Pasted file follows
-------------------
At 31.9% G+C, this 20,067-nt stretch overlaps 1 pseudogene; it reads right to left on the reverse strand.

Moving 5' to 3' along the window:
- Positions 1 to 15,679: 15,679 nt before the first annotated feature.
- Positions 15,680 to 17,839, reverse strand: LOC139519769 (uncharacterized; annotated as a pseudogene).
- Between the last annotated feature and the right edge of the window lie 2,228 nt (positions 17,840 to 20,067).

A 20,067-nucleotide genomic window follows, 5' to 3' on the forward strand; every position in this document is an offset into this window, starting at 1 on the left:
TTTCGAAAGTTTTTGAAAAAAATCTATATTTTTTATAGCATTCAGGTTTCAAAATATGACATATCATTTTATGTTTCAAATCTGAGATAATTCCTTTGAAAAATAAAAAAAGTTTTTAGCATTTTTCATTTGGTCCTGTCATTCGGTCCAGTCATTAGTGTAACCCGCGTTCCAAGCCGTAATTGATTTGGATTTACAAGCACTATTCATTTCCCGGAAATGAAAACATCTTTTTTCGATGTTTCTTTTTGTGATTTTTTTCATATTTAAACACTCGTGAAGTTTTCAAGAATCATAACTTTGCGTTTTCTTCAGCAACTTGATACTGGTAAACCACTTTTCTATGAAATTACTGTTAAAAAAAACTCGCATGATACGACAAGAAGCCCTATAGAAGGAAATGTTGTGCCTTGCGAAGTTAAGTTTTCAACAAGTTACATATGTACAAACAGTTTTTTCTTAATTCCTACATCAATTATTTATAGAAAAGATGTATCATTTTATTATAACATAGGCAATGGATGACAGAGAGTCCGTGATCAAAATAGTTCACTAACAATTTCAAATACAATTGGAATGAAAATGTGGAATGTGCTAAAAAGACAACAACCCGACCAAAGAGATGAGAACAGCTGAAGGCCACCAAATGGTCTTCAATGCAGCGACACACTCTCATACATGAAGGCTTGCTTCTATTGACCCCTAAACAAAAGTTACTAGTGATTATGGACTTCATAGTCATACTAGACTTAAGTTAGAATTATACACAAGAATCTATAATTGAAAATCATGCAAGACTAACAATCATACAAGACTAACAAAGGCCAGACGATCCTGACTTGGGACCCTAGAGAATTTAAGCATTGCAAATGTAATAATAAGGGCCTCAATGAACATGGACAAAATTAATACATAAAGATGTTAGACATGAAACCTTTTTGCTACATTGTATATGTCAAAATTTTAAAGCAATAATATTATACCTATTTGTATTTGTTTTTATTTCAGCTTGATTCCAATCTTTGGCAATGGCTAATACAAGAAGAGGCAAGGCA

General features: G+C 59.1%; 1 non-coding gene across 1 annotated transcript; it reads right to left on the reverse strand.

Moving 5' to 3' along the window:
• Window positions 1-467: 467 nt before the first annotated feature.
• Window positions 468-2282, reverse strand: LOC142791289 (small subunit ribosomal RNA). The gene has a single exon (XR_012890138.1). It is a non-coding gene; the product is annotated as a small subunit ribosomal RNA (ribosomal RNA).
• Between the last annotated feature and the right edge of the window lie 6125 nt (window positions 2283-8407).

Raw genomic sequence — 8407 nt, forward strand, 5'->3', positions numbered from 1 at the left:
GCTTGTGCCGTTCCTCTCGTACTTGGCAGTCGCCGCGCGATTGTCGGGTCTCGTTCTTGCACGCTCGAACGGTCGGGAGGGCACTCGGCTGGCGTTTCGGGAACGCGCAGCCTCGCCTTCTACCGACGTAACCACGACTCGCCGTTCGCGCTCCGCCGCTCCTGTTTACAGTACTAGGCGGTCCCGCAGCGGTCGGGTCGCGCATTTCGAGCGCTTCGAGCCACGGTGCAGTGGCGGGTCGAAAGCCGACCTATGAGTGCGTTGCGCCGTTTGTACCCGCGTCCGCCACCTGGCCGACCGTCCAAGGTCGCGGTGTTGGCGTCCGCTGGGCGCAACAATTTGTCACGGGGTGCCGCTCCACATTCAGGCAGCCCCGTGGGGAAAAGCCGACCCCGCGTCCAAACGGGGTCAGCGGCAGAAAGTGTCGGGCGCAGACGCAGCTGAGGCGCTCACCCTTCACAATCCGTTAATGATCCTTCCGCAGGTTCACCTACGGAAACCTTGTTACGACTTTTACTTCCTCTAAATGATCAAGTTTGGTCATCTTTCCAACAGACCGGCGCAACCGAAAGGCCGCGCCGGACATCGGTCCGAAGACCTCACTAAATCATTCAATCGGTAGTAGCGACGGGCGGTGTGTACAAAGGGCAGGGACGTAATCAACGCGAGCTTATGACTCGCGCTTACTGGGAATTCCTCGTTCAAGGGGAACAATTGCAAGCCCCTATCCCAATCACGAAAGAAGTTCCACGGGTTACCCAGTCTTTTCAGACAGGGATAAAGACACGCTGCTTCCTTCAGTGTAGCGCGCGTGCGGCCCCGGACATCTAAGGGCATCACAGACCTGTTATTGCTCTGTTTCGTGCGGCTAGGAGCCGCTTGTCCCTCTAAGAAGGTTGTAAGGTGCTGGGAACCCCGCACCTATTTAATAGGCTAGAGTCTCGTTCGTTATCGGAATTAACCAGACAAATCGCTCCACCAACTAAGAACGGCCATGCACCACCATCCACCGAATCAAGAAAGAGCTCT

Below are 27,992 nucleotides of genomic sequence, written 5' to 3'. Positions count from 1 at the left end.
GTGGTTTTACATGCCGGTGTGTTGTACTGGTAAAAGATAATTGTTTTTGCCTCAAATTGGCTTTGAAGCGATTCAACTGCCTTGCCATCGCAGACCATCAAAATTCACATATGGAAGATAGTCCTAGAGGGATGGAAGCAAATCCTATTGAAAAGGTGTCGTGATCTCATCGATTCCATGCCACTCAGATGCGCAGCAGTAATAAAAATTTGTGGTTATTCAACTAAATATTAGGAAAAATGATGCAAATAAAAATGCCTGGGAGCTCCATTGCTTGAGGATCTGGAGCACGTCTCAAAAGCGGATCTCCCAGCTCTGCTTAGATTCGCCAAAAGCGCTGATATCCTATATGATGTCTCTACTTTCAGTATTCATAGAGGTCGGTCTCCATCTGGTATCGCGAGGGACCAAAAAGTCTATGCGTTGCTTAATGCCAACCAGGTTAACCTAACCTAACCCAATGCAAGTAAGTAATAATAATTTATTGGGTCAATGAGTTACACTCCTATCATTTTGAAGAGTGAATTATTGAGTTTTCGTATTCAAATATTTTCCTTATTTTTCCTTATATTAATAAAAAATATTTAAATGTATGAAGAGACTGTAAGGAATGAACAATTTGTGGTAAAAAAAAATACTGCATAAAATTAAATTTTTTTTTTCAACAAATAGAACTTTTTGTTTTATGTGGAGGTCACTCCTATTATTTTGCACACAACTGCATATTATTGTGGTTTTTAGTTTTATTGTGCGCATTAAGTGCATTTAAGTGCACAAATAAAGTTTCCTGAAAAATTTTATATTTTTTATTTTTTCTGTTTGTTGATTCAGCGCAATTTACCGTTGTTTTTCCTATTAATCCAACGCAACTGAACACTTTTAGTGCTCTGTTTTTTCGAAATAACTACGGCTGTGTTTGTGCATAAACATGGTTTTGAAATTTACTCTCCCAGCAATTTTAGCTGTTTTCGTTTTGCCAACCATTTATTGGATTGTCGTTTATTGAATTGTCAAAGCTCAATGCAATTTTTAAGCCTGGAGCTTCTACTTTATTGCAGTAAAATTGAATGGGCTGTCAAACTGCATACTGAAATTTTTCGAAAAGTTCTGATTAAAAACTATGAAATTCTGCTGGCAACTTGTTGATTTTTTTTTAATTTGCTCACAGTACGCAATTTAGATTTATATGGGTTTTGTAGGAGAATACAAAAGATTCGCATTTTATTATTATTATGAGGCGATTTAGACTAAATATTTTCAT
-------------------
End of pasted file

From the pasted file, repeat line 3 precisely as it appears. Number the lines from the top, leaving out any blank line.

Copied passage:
- Positions 1 to 15,679: 15,679 nt before the first annotated feature.